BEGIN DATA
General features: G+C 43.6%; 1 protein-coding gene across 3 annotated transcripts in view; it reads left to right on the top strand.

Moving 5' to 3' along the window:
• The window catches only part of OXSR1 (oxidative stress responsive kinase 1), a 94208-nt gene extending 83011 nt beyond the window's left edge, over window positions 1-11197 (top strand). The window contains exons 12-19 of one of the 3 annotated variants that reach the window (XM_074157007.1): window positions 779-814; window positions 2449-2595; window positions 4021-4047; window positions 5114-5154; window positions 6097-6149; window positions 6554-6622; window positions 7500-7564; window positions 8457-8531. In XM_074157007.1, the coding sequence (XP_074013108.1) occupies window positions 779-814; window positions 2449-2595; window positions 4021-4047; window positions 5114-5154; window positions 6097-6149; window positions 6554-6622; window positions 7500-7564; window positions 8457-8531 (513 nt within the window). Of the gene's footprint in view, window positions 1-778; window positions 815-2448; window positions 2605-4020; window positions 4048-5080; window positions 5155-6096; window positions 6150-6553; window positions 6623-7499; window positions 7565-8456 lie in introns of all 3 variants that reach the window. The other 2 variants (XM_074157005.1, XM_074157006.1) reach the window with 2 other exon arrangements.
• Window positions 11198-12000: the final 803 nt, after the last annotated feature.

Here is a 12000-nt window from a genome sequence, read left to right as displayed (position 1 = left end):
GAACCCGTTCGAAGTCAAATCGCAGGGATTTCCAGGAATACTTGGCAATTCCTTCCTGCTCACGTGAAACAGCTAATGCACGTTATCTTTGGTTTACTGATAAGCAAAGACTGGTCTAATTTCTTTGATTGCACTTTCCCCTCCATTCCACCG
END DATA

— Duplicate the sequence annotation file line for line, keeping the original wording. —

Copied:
General features: G+C 43.6%; 1 protein-coding gene across 3 annotated transcripts in view; it reads left to right on the top strand.

Moving 5' to 3' along the window:
• The window catches only part of OXSR1 (oxidative stress responsive kinase 1), a 94208-nt gene extending 83011 nt beyond the window's left edge, over window positions 1-11197 (top strand). The window contains exons 12-19 of one of the 3 annotated variants that reach the window (XM_074157007.1): window positions 779-814; window positions 2449-2595; window positions 4021-4047; window positions 5114-5154; window positions 6097-6149; window positions 6554-6622; window positions 7500-7564; window positions 8457-8531. In XM_074157007.1, the coding sequence (XP_074013108.1) occupies window positions 779-814; window positions 2449-2595; window positions 4021-4047; window positions 5114-5154; window positions 6097-6149; window positions 6554-6622; window positions 7500-7564; window positions 8457-8531 (513 nt within the window). Of the gene's footprint in view, window positions 1-778; window positions 815-2448; window positions 2605-4020; window positions 4048-5080; window positions 5155-6096; window positions 6150-6553; window positions 6623-7499; window positions 7565-8456 lie in introns of all 3 variants that reach the window. The other 2 variants (XM_074157005.1, XM_074157006.1) reach the window with 2 other exon arrangements.
• Window positions 11198-12000: the final 803 nt, after the last annotated feature.

Here is a 12000-nt window from a genome sequence, read left to right as displayed (position 1 = left end):
GAACCCGTTCGAAGTCAAATCGCAGGGATTTCCAGGAATACTTGGCAATTCCTTCCTGCTCACGTGAAACAGCTAATGCACGTTATCTTTGGTTTACTGATAAGCAAAGACTGGTCTAATTTCTTTGATTGCACTTTCCCCTCCATTCCACCG